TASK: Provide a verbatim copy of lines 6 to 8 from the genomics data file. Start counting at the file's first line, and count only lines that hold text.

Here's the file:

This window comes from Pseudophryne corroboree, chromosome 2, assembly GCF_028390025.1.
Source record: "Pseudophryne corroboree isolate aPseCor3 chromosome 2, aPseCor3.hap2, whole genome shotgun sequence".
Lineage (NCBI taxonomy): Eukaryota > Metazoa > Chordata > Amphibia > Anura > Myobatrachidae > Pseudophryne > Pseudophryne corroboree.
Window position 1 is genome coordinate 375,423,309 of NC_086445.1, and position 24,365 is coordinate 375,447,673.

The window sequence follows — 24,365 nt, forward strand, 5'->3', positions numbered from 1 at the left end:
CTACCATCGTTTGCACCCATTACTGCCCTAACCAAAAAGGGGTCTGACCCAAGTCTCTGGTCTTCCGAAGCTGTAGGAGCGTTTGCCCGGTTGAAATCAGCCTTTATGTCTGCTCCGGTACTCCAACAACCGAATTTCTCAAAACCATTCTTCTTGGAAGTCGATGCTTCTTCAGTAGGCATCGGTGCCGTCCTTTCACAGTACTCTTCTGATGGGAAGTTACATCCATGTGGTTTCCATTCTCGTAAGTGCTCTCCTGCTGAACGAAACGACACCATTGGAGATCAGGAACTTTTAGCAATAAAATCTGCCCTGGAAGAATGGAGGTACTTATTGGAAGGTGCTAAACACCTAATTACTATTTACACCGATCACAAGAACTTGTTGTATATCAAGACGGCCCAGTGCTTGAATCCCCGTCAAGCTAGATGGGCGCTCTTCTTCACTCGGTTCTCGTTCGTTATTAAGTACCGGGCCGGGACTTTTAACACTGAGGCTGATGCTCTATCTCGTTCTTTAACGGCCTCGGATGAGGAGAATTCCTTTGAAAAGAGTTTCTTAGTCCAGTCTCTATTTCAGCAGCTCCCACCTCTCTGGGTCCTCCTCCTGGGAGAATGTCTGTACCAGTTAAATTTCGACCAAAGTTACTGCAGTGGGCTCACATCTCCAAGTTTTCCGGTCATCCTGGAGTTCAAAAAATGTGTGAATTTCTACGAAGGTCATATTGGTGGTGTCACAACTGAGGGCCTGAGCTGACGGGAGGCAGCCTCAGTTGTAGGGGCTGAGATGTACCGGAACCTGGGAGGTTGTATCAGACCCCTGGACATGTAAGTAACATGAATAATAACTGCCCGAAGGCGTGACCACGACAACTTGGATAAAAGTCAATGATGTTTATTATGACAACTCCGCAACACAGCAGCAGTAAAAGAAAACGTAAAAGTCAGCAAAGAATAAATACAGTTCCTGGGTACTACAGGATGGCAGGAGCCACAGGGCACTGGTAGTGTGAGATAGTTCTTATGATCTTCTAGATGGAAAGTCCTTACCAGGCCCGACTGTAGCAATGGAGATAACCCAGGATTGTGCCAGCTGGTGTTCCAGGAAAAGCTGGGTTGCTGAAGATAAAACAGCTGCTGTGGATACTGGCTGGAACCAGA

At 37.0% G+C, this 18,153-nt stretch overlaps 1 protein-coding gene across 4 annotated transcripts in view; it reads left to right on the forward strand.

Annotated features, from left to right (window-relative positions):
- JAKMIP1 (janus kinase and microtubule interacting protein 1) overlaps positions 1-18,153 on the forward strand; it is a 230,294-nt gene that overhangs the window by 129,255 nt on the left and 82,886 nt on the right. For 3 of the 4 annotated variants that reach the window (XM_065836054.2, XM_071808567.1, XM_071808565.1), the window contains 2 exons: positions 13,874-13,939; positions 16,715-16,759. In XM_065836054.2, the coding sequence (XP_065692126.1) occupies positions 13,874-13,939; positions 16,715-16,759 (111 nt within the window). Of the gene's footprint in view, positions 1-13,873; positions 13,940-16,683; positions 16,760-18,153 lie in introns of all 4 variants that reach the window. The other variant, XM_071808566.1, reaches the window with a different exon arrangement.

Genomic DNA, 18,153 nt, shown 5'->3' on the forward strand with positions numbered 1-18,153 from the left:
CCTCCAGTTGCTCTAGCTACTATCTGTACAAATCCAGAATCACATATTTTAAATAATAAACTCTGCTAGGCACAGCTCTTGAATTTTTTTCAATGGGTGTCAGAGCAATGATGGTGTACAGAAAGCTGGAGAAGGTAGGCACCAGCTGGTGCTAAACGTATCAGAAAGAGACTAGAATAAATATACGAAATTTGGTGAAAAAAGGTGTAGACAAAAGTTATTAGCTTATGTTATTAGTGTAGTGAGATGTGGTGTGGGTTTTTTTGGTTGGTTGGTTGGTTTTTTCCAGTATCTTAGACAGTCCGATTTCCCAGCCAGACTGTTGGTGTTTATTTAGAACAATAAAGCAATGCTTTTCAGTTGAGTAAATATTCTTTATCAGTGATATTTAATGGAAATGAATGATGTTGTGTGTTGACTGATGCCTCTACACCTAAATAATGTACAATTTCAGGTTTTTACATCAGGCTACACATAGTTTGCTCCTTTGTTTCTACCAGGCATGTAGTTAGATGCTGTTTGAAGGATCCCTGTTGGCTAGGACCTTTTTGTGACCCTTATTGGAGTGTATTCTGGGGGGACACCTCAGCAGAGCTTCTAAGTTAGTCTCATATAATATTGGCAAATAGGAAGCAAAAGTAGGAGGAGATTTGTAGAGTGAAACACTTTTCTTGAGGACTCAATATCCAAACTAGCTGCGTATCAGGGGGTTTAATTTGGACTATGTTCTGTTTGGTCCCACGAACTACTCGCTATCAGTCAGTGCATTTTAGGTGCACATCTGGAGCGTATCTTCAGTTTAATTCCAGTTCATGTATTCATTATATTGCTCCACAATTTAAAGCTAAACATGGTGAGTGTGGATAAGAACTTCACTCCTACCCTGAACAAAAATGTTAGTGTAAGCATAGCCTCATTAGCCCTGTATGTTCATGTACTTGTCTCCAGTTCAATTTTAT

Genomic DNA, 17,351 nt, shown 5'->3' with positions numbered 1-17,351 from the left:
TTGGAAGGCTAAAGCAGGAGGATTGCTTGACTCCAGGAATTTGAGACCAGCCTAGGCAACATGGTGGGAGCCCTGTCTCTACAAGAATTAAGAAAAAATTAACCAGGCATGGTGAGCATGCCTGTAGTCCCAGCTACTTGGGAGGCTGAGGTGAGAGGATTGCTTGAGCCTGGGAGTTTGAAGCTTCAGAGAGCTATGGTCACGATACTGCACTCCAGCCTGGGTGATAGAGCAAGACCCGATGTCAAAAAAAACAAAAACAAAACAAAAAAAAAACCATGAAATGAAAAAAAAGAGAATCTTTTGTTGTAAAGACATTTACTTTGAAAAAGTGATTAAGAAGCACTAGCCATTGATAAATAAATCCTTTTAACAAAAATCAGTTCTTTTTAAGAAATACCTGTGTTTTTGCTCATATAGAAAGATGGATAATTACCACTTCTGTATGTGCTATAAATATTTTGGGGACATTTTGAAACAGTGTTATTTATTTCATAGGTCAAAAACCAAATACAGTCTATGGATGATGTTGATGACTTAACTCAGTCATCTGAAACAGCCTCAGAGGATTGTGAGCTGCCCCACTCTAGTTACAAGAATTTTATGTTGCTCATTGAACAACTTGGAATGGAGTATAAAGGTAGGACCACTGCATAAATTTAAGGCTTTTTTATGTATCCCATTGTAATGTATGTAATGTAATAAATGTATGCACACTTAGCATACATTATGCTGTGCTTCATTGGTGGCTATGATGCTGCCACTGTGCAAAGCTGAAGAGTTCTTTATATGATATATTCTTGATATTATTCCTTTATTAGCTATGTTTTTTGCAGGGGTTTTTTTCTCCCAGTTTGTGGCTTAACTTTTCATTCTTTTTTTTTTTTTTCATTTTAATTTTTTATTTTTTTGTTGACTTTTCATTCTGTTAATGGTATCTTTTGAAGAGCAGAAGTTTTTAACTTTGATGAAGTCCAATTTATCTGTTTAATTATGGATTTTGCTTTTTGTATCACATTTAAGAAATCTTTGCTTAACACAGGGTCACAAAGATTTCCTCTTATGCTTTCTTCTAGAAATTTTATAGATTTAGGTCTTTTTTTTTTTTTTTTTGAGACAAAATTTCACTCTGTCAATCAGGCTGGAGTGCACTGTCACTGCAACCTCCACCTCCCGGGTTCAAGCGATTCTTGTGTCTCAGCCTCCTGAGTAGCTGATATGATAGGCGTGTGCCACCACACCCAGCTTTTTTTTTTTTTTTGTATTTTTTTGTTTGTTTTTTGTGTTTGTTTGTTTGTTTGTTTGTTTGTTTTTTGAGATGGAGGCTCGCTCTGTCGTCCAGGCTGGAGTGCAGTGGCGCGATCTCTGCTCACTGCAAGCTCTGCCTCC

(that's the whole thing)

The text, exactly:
CTACCATCGTTTGCACCCATTACTGCCCTAACCAAAAAGGGGTCTGACCCAAGTCTCTGGTCTTCCGAAGCTGTAGGAGCGTTTGCCCGGTTGAAATCAGCCTTTATGTCTGCTCCGGTACTCCAACAACCGAATTTCTCAAAACCATTCTTCTTGGAAGTCGATGCTTCTTCAGTAGGCATCGGTGCCGTCCTTTCACAGTACTCTTCTGATGGGAAGTTACATCCATGTGGTTTCCATTCTCGTAAGTGCTCTCCTGCTGAACGAAACGACACCATTGGAGATCAGGAACTTTTAGCAATAAAATCTGCCCTGGAAGAATGGAGGTACTTATTGGAAGGTGCTAAACACCTAATTACTATTTACACCGATCACAAGAACTTGTTGTATATCAAGACGGCCCAGTGCTTGAATCCCCGTCAAGCTAGATGGGCGCTCTTCTTCACTCGGTTCTCGTTCGTTATTAAGTACCGGGCCGGGACTTTTAACACTGAGGCTGATGCTCTATCTCGTTCTTTAACGGCCTCGGATGAGGAGAATTCCTTTGAAAAGAGTTTCTTAGTCCAGTCTCTATTTCAGCAGCTCCCACCTCTCTGGGTCCTCCTCCTGGGAGAATGTCTGTACCAGTTAAATTTCGACCAAAGTTACTGCAGTGGGCTCACATCTCCAAGTTTTCCGGTCATCCTGGAGTTCAAAAAATGTGTGAATTTCTACGAAGGTCATATTGGTGGTGTCACAACTGAGGGCCTGAGCTGACGGGAGGCAGCCTCAGTTGTAGGGGCTGAGATGTACCGGAACCTGGGAGGTTGTATCAGACCCCTGGACATGTAAGTAACATGAATAATAACTGCCCGAAGGCGTGACCACGACAACTTGGATAAAAGTCAATGATGTTTATTATGACAACTCCGCAACACAGCAGCAGTAAAAGAAAACGTAAAAGTCAGCAAAGAATAAATACAGTTCCTGGGTACTACAGGATGGCAGGAGCCACAGGGCACTGGTAGTGTGAGATAGTTCTTATGATCTTCTAGATGGAAAGTCCTTACCAGGCCCGACTGTAGCAATGGAGATAACCCAGGATTGTGCCAGCTGGTGTTCCAGGAAAAGCTGGGTTGCTGAAGATAAAACAGCTGCTGTGGATACTGGCTGGAACCAGA

At 37.0% G+C, this 18,153-nt stretch overlaps 1 protein-coding gene across 4 annotated transcripts in view; it reads left to right on the forward strand.

Annotated features, from left to right (window-relative positions):